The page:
Conaway then asked Holmes "to articulate that in the future, when he’s privileged" to certain circumstances that would be embarrassing to the president, to not share it with others. 

Holmes shot back, “Sir, I think it was Gordon Sondland who showed indiscretion by having that conversation over a public phone line.”

What do these names have in common? asks GOP

Rep. Chris Stewart of Utah, right, and Rep. Brad Wenstrup of Ohio, both Republicans, listen as Fiona Hill testifies on Thursday. Andrew Harrer / Pool via AFP - Getty Images

Outgoing Rep. Hurd says he hasn't heard impeachable conduct

Rep. Will Hurd, R-Texas, used his questioning period to make clear he will not support impeachment, saying the case against Trump lacks compelling evidence of wrongdoing.

Hurd said: "An impeachable offense should be compelling, overwhelmingly clear and unambiguous, and it's not something to be rushed or taken lightly. I have not heard evidence proving the president committed bribery or extortion."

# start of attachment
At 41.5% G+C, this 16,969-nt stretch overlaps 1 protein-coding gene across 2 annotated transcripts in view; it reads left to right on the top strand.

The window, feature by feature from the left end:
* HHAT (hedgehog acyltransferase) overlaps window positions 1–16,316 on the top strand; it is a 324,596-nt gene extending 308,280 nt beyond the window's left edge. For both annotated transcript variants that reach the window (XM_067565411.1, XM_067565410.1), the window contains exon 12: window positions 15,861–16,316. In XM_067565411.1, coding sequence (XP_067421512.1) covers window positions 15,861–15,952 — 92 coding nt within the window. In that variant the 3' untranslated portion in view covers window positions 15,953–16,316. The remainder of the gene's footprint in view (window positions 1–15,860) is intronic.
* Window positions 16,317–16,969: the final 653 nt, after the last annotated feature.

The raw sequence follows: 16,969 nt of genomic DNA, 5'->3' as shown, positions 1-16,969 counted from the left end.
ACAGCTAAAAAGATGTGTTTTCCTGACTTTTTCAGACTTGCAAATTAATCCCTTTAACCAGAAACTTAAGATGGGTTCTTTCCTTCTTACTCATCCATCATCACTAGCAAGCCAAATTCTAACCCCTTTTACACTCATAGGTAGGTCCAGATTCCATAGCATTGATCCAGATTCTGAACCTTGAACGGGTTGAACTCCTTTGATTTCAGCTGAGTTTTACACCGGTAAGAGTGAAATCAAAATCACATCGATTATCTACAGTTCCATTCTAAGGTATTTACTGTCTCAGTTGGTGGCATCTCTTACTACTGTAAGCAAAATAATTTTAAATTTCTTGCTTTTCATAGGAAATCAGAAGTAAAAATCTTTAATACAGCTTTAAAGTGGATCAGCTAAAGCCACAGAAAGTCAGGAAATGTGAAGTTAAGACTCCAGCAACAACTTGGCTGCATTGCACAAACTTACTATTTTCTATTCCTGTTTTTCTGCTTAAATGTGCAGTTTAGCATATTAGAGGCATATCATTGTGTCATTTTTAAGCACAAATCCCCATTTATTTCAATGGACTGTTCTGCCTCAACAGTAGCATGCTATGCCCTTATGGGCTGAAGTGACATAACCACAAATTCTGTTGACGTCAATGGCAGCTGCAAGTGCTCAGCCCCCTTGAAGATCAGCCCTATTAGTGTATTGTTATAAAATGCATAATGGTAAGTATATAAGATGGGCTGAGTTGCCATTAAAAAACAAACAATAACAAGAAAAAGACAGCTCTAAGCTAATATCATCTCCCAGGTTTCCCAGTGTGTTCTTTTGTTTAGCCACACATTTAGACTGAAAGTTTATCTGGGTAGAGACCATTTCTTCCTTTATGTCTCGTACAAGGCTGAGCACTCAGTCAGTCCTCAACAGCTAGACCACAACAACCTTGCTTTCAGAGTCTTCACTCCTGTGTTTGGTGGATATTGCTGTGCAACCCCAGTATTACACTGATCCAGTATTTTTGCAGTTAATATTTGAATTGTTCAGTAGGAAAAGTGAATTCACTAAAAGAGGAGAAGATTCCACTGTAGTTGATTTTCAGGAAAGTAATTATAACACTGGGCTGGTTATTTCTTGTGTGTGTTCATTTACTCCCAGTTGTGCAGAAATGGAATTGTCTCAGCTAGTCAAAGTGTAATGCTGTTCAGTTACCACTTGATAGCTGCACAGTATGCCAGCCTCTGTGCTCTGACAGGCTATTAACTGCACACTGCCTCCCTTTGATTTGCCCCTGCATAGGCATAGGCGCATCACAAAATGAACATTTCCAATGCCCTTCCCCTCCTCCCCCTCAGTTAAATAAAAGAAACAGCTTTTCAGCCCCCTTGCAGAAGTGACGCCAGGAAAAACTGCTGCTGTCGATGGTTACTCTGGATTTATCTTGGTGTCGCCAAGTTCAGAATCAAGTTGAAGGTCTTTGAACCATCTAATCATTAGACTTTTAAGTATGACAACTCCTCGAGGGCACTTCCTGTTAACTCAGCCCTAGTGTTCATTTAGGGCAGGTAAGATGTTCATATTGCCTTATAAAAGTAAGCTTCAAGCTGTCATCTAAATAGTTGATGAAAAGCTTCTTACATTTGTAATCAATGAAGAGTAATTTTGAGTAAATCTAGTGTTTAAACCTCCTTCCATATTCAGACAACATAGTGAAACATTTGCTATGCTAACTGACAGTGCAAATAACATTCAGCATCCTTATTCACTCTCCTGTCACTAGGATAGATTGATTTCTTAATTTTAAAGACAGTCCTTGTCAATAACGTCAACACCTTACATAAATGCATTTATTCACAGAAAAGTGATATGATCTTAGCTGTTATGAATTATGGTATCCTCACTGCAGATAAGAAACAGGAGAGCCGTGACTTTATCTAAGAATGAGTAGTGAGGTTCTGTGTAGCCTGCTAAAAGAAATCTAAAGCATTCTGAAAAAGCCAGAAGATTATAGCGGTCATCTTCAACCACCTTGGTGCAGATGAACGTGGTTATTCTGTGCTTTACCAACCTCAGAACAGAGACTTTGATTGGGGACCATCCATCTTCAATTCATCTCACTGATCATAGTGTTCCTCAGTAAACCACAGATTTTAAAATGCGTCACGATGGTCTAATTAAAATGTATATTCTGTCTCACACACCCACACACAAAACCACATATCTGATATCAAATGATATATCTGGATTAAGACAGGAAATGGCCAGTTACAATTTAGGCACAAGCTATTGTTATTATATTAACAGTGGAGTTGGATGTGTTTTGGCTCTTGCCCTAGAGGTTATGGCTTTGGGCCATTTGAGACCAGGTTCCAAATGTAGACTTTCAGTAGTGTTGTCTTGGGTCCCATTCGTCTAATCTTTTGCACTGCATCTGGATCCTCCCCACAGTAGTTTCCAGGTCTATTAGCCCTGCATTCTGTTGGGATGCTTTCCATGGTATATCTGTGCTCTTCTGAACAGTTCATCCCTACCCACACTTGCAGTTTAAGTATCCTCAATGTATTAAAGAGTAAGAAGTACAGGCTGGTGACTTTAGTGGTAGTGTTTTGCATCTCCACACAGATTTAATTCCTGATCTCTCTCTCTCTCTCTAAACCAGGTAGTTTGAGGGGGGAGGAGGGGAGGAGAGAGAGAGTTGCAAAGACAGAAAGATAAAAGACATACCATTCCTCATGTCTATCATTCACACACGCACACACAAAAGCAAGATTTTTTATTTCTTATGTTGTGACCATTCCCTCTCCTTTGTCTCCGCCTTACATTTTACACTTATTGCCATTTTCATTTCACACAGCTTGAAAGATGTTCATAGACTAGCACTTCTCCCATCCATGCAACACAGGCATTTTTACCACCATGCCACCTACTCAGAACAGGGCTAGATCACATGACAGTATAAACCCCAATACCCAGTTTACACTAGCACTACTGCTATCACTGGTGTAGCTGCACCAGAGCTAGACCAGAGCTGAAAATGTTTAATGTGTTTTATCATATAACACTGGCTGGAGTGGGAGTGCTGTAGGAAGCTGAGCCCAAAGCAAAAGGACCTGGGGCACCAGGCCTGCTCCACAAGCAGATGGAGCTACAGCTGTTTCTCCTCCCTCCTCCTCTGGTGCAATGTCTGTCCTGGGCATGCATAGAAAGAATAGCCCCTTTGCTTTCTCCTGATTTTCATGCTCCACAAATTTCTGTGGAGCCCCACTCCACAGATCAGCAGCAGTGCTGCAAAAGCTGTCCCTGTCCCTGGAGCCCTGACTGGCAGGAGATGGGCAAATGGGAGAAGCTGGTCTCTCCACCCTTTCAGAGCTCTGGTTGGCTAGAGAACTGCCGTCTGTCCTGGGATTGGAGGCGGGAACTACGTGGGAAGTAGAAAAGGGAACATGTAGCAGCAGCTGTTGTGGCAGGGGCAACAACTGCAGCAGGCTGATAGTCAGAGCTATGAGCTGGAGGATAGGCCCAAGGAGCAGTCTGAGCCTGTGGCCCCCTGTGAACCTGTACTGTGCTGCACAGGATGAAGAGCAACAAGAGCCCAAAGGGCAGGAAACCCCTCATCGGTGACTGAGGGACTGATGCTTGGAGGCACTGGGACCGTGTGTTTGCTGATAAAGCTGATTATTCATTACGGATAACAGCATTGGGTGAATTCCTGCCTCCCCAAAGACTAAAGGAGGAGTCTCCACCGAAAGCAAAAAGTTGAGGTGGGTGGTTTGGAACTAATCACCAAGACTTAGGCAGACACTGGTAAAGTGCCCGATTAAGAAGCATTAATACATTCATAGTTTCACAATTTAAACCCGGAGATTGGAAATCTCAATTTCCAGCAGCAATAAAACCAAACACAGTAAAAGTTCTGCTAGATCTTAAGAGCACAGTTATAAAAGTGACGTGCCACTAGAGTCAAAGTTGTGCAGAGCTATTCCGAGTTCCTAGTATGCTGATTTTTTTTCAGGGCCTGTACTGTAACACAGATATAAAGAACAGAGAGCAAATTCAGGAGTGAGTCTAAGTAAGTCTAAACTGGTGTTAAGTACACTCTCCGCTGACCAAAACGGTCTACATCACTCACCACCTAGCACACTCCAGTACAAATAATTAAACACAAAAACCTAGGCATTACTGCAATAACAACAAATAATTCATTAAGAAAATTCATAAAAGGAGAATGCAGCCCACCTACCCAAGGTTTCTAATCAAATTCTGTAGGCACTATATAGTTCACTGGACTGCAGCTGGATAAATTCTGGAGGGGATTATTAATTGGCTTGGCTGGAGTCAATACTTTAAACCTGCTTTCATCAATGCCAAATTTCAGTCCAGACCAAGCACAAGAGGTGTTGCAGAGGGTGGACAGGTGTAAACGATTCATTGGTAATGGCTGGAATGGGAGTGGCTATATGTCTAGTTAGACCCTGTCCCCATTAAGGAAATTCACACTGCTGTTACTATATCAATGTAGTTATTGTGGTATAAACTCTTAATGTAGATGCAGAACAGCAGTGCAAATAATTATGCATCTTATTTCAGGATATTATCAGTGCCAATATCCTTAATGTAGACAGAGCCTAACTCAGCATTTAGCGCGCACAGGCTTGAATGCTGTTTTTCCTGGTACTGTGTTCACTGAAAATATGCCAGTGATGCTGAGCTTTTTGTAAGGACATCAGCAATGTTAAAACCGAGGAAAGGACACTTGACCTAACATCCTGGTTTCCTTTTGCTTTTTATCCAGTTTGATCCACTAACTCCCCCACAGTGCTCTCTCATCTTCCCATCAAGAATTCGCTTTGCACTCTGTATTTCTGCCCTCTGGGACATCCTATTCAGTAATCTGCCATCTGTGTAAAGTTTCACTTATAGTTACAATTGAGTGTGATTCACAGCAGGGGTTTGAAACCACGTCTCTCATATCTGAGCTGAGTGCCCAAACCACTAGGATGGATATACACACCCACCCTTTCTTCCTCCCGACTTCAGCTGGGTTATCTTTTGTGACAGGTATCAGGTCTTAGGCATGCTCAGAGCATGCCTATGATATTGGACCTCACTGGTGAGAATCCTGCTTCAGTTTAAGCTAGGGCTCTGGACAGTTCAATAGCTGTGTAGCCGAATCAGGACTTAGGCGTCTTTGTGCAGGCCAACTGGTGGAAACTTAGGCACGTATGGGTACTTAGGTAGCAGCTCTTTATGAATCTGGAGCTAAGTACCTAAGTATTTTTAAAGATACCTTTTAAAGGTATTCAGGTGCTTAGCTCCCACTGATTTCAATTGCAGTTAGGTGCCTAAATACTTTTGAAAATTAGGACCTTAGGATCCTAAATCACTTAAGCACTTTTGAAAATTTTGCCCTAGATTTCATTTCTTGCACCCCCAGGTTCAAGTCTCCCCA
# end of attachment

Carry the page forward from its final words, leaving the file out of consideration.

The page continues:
Hurd also chided the president, characterizing his July phone calls as “inappropriate.” "I disagree with this bumbling foreign policy,” Hurd said.

Early on, Hurd — who's retiring and has publicly disagreed with Trump at times — was seen as one of the few Republicans who might have sided with Democrats on the issue of impeaching Trump.

A moment of levity about a decades-old haircut

Speier, in a moment of levity, told Hill that she’d come across a news article over the course of the day’s hearing that told a story about Hill’s childhood that demonstrated her toughness.

An 11-year-old Hill, The New York Times reported, had one of her pigtails set on fire by a boy in her school while she was taking a test. Hill, the newspaper said, “put the fire out with her hands, and finished the test.”

Hill smirked and said the incident “had some very unfortunate consequences.”

“My mother gave me a bowl haircut,” she said. “I looked like Richard III,” referring to the 15th century British monarch.